Malawi Human Rights Commission pens Lilongwe City Council on Kawale-Mchesi Bridge


The Malawi Human Rights Commission (MHRC) has penned the Lilongwe City Council (LCC) to take practical measures to prevent human rights violations which may occur due to the poor state of Kawale-Mchesi Bridge.

The development comes barely three months after six people were reportedly killed by floods at the bridge.

The letter, dated March 14 2013 and signed by executive secretary Davie Nungu, is bringing attention to LCC on the poor condition of the bridge believed to have been constructed 17 years ago.

The letter reads in part: “It would appear that the Lilongwe City Council does not realise that the bridge in its current state is a risk to life and people’s property.”

The Commission believes that people’s right to a safe and peaceful environment are threatened; hence, the need for it to hold government accountable on the issue.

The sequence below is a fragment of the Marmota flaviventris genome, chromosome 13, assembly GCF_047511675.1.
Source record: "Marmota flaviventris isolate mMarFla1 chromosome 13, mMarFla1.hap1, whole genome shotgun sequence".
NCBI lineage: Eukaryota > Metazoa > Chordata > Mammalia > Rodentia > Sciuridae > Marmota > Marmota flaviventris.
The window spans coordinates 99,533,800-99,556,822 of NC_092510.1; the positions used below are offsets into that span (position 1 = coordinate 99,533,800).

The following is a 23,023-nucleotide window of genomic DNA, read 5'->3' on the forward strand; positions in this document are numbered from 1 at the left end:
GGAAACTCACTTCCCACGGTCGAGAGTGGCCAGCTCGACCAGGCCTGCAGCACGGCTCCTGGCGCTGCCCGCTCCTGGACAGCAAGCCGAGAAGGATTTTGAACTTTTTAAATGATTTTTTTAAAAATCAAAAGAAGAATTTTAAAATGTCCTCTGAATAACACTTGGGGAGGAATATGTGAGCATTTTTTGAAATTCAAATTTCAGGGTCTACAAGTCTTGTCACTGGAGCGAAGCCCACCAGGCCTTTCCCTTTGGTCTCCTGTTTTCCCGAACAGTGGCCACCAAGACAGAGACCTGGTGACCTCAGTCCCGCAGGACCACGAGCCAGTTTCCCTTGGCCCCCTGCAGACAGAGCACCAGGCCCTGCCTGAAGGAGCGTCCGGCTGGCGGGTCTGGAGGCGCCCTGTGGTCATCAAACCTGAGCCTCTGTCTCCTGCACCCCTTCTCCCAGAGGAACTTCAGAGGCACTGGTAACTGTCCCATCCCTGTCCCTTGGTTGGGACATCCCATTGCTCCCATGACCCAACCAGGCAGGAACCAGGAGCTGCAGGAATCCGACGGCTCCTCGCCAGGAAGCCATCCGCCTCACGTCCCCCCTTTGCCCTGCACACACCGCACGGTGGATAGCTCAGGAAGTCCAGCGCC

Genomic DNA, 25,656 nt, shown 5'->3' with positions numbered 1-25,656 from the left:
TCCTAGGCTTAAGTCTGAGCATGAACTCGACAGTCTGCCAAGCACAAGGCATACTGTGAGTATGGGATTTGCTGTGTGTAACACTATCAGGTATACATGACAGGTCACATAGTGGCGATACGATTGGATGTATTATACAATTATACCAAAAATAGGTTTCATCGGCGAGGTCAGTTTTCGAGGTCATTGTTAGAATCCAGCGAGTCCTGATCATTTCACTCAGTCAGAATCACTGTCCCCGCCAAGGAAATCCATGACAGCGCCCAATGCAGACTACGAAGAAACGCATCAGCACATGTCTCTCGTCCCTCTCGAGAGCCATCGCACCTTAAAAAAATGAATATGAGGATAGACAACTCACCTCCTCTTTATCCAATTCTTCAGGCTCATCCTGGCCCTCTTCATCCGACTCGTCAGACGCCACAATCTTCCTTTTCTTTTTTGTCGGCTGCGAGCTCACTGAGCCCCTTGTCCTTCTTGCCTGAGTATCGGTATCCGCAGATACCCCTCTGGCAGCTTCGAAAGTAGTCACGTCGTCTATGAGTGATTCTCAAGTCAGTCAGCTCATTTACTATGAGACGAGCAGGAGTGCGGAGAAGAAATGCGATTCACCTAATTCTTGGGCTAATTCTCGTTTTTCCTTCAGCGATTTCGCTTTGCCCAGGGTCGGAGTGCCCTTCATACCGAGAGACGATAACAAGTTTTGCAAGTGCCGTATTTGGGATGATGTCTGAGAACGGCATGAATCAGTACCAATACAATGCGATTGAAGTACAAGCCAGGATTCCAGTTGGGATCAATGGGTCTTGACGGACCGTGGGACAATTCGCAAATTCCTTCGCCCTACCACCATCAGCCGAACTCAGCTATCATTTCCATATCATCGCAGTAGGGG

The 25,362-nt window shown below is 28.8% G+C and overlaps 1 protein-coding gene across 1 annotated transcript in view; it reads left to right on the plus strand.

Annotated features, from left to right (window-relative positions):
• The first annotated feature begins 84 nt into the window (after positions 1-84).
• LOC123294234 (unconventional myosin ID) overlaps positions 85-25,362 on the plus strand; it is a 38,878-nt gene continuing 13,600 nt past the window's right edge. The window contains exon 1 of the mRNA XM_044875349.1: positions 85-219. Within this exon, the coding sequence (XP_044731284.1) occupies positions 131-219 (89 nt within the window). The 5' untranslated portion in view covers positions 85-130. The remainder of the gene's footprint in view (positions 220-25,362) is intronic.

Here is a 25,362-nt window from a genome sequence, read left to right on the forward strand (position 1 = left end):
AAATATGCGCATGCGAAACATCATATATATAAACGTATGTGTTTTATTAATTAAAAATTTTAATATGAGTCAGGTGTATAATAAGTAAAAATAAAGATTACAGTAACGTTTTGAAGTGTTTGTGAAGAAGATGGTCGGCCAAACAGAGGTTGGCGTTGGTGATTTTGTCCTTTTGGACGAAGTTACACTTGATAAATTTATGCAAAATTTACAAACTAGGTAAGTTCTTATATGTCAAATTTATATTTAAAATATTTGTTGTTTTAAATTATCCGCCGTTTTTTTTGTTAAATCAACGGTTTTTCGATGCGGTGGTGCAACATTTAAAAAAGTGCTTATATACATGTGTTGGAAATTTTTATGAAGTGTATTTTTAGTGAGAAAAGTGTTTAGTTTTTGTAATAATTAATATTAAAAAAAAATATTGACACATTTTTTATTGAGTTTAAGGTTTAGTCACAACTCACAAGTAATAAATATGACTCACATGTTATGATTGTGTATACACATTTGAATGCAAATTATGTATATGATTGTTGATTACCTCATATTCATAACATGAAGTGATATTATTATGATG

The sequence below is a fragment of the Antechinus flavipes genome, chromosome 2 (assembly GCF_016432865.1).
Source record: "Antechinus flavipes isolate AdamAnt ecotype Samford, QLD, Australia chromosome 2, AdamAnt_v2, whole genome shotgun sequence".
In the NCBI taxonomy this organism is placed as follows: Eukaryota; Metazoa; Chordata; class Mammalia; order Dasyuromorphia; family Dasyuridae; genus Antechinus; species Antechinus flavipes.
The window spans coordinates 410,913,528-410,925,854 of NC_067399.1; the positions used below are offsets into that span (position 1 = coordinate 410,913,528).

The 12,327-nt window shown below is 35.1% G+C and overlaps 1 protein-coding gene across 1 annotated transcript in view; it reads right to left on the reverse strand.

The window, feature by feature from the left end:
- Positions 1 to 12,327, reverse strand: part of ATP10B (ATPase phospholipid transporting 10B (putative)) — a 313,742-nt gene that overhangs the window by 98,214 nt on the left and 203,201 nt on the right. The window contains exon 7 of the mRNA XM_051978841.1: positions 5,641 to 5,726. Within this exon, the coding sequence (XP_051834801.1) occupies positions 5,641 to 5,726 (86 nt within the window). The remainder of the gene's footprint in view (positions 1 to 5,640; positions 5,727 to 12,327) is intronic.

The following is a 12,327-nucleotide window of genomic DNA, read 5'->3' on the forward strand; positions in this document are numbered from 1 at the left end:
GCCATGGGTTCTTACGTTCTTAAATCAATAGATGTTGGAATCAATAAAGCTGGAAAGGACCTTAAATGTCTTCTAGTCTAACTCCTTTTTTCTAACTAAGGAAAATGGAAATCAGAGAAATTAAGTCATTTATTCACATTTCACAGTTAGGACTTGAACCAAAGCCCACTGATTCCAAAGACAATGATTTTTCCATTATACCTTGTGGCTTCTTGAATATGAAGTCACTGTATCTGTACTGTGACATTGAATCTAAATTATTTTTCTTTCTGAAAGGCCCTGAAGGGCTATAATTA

When The Nation visited the bridge yesterday, it appeared to be in very bad shape due to heavy rains and recent floods that hit the area.

When contacted on the matter, LCC chief executive officer Moza Zeleza asked for more time, but he did not pick up subsequent calls.

In an interview with The Nation, Kawale 1 block leader Costa Aliseni called on government to intervene swiftly on the matter since the bridge is becoming narrower while the stream is widening due to floods.

He said: “This stream was small two years ago, but now it has grown big because of floods which are happening as a result of people constructing houses and mining sand along the stream.

“We will be in problems in future if this can be left as it is because there will be no bridge in the next two years.”

Although chiefs are the ones allocating land to people, Aliseni blamed those who are constructing houses along the stream for contributing to flooding.

Thousands of people along the stream were rendered homeless following heavy rains that destroyed their houses and other property last December.

Vice President Saulos Chilima has been urging people not to construct houses near rivers saying some of the floods occur because the river’s flow is disturbed.

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